With natural disasters linked to climate change on the rise, many of us wonder what we can do to lighten our environmental impact. Opting for an electric bike, or e-bike offers a fun, healthy option to reduce your daily carbon dioxide emissions.
E-bikes are becoming increasingly popular for trips normally taken by car, like commuting and running errands. They are also a great alternative to conventional bikes for those who live in hilly terrain or who are prevented from riding due to physical limitations. The e-bike market has expanded to meet this demand with new manufacturers, features, and price points, making them more accessible to the masses.
Now that you're motivated, what do you need to know when shopping for an e-bike?
1. Your Needs
First consider how you will use the e-bike. Will it be for short trips when weather permits or do you plan to sell your car and become a two-wheeled commuter?
Electric bikes come in a variety of styles, including classic road bikes, commuter bikes, mountain bikes, cargo bikes, and even folding versions for city dwellers with limited space. Take the time to consider your needs and what the bike's ideal usage will be. Cargo e-bikes are great options for families looking to eliminate car usage for commutes to school. Some options offer space to carry multiple kids!
“We bought our first e-bike in 2007 and we were hooked,” Diane Swann of Davis, California told us. “It is our primary means of transportation. We use our car for long-distance trips but for most destinations within 20 miles of home we use our bikes. About 75% of our miles are done by bike.”
Also consider the terrain where you will ride. Is it flat as a pancake or dotted with steep hills? This will help determine the type of battery and range you will need. If you live in an area without many paved roads, a gravel e-bike is another great option.
Many bike manufacturers have seen shortages due to pandemic-related production delays and an overall increase in demand for bicycles (biking is a great way to socialize distantly).
Try to find a bike shop where you can test ride a few options on the terrain where you will likely ride. Purchasing locally also ensures you can easily maintain your bike and have somewhere to go when you have questions. E-bikes are a financial investment and like cars, maintenance is an important component of keeping them running smoothly.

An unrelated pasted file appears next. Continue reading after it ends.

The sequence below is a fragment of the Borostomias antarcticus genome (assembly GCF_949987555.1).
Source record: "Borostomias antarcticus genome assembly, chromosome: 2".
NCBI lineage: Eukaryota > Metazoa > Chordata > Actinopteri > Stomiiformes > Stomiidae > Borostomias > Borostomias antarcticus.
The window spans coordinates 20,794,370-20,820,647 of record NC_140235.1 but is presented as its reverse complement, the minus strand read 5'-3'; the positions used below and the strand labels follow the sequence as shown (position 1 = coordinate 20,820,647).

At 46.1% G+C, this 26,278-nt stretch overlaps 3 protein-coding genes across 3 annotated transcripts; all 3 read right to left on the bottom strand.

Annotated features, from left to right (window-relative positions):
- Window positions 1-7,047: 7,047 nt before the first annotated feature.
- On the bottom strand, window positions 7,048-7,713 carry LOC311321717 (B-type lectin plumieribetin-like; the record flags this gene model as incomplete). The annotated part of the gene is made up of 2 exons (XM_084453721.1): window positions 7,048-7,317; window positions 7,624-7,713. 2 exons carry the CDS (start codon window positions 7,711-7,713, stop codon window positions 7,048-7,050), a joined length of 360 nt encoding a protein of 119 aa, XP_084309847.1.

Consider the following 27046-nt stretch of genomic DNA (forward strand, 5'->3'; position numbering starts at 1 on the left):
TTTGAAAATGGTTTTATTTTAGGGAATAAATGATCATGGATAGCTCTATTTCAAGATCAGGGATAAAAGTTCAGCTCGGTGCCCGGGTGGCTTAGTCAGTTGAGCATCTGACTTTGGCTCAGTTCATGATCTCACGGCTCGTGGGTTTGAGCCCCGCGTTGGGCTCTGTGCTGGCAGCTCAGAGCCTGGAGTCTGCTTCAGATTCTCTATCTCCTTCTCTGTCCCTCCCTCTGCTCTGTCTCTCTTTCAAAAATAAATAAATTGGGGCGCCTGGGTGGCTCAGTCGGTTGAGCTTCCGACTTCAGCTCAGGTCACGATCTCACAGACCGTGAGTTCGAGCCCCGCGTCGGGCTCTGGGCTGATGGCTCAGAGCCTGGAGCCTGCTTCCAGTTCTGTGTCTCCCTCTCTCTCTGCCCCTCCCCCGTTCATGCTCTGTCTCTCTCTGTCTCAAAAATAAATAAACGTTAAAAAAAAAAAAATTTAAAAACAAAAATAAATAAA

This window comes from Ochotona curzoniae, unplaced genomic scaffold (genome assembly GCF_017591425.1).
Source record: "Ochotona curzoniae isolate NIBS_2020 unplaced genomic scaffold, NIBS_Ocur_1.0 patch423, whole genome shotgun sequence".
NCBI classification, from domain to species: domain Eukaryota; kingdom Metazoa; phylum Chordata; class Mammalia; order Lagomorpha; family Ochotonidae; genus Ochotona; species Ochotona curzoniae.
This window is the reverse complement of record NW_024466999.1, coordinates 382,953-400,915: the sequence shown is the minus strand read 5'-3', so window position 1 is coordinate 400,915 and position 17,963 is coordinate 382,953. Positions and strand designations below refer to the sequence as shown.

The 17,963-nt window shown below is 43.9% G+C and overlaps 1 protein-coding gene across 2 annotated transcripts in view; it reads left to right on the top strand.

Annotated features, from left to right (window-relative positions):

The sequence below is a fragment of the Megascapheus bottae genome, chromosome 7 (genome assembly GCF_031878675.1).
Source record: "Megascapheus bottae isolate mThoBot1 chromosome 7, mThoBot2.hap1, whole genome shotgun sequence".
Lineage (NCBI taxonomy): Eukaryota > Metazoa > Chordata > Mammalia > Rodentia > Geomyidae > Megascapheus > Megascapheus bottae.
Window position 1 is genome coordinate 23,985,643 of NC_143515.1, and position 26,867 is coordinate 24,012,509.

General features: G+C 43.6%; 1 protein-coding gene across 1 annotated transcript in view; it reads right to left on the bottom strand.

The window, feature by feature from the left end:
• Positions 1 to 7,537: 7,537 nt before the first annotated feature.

3. Size and weight
E-bikes typically weigh between 50 - 60 pounds. Try to choose a model that you feel comfortable maneuvering, both riding but also when you need to walk it. If you will need to carry it up stairs, make sure it is a weight you feel comfortable lifting.
Be honest about your own comfort. Buying a bike that is uncomfortable will most likely gather dust.
4. Power Source, Range, and Battery
E-bikes employ a combination of manual pedaling, pedal-assist, and throttle-assist modes. Most states in the U.S classify e-bikes into three categories:
- Class One: Pedal-assist only, with a maximum assisted speed of 20 mph.
- Class Two: Same as Class One but with a throttle-assist.
- Class Three: Pedal-assist only, no throttle, and a maximum assisted speed of 28 mph.
Motors are mounted on either the hub, offering a quiet ride but less ease on hills or on the crank which is great on hills but loud on the ears.
A bike’s range is affected by a number of factors, including how hilly the terrain is, how often you start/stop, rider weight, and wind resistance. When trying to calculate this important figure, discuss with the manufacturer or shop to find a battery that fits your needs.
Most e-bikes use a form of lithium-ion batteries, which are quick to charge and relatively lightweight. Stronger batteries generally weigh more but will increase the potential range of the bike.
E-bikes come at a variety of price points starting from around $500 up to more than $7000. Like most products, you get what you pay for. A bike’s price point often determines the quality of the good and how often you will need to maintain it.
Many less expensive versions purchased online are known to break easily and the batteries tend to lose their charge quickly over time. Going with a battery from a reputable brand is always a good investment as they often have more rigorous testing to ensure quality standards.
Again, consider your needs for the bike. If you imagine using it daily for commutes to the office, invest in a quality model.
Once you’ve chosen the e-bike of your dreams and are calculating your carbon dioxide reductions, make sure you have a suitable lock and helmet. Also take the time to learn about the bicycle infrastructure in your area. Local and national advocacy groups, like PeopleForBikes and the San Francisco Bicycle Coalition share resources on rebates and maps for better commuting. It’s also a great way to get involved in the bicycle community in your area and help shift transportation policy to allow for safer riding.